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Duke Orthopaedics
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Wheeless' Textbook of Orthopaedics

AP View of Pelvis   



- See:
      - X-rays for THR
      - X-rays for Femoral Neck Fractures

- Discussion:
    - this view should demonstrate the iliac bone, sacrum, pubis, ischium, femoral heads and necks, and greater or lesser trochanters;
    - arcuate, iliopubic, ilioischial, and acetabular teardrop lines, sacral foramina, & SI joint should be scrutinized carefully and identified in a systematic manner;
    - patient is supine with the feet slightly (15 deg) internally rotated;
    - central beam is directed vertically toward the mid-portion of pelvis;
    - for arthritic hips, may get standing films;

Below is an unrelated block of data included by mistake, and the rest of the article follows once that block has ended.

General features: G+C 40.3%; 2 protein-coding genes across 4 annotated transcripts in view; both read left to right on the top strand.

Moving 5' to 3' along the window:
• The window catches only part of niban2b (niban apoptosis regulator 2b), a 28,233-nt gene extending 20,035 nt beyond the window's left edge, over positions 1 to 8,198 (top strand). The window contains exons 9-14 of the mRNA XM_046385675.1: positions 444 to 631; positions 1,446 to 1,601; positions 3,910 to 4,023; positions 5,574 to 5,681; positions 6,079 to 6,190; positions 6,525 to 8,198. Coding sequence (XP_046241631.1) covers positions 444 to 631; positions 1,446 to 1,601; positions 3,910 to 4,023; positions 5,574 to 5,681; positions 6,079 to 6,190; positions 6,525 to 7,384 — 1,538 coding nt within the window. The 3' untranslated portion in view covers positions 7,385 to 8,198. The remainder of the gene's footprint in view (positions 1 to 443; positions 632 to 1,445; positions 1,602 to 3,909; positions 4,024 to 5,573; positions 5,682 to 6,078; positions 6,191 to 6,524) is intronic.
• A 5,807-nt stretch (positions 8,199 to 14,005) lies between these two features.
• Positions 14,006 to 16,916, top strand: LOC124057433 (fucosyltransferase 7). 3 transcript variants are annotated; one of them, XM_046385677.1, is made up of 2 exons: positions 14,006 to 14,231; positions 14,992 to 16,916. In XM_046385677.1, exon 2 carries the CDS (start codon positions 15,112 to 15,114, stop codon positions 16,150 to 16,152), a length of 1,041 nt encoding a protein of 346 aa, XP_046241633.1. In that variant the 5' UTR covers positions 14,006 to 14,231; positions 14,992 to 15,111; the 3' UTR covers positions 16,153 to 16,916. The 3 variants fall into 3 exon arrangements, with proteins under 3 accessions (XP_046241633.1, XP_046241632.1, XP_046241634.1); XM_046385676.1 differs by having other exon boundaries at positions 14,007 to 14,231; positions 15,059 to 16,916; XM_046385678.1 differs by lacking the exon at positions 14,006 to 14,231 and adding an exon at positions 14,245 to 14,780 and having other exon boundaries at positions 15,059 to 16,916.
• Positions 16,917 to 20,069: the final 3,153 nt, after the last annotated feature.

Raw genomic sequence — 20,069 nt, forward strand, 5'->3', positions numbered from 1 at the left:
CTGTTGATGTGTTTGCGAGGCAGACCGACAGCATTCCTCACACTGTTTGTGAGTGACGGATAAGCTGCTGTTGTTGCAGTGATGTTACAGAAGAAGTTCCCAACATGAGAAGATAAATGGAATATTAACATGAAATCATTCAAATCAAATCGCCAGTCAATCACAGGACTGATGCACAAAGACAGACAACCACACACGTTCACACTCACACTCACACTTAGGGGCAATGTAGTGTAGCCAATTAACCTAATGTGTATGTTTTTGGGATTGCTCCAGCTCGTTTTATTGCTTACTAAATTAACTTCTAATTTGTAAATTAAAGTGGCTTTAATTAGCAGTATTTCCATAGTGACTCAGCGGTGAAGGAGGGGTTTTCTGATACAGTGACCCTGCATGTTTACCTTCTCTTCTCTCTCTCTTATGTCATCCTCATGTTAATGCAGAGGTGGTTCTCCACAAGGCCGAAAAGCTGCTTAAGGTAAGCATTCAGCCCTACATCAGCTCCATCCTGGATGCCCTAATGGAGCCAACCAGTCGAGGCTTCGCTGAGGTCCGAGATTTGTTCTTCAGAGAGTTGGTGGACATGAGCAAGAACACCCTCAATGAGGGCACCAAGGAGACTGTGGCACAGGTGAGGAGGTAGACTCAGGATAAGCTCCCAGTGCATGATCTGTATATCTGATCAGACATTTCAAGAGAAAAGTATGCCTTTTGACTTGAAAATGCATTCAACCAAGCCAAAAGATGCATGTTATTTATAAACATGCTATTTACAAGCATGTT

- Young and Burgess state that 90 % of all traumatic injuries to the pelvic ring can be diagnosed on AP radiographs alone;

- Landmarks include:
    - iliopectineal line: denotes limit of anterior column;
    - ilioischial line: denotes limit of posterior column;
    - anterior lip of the acetabulum;
    - posterior lip of acetabulum;
    - superior wt bearing surface of acetabulum, ending in medial tear drop;

- Misc:
    - in pts w/ severe flexion contractures of hip, AP view frequently appears similar to pelvic inlet view, because pelvis is tilted inferiorly;
          - in such cases, better AP radiograph is produced if the hips are slightly flexed to place the pelvis in a more neutral position



Original Text by Clifford R. Wheeless, III, MD.

Last updated by Data Trace Staff on Thursday, September 6, 2012 2:05 pm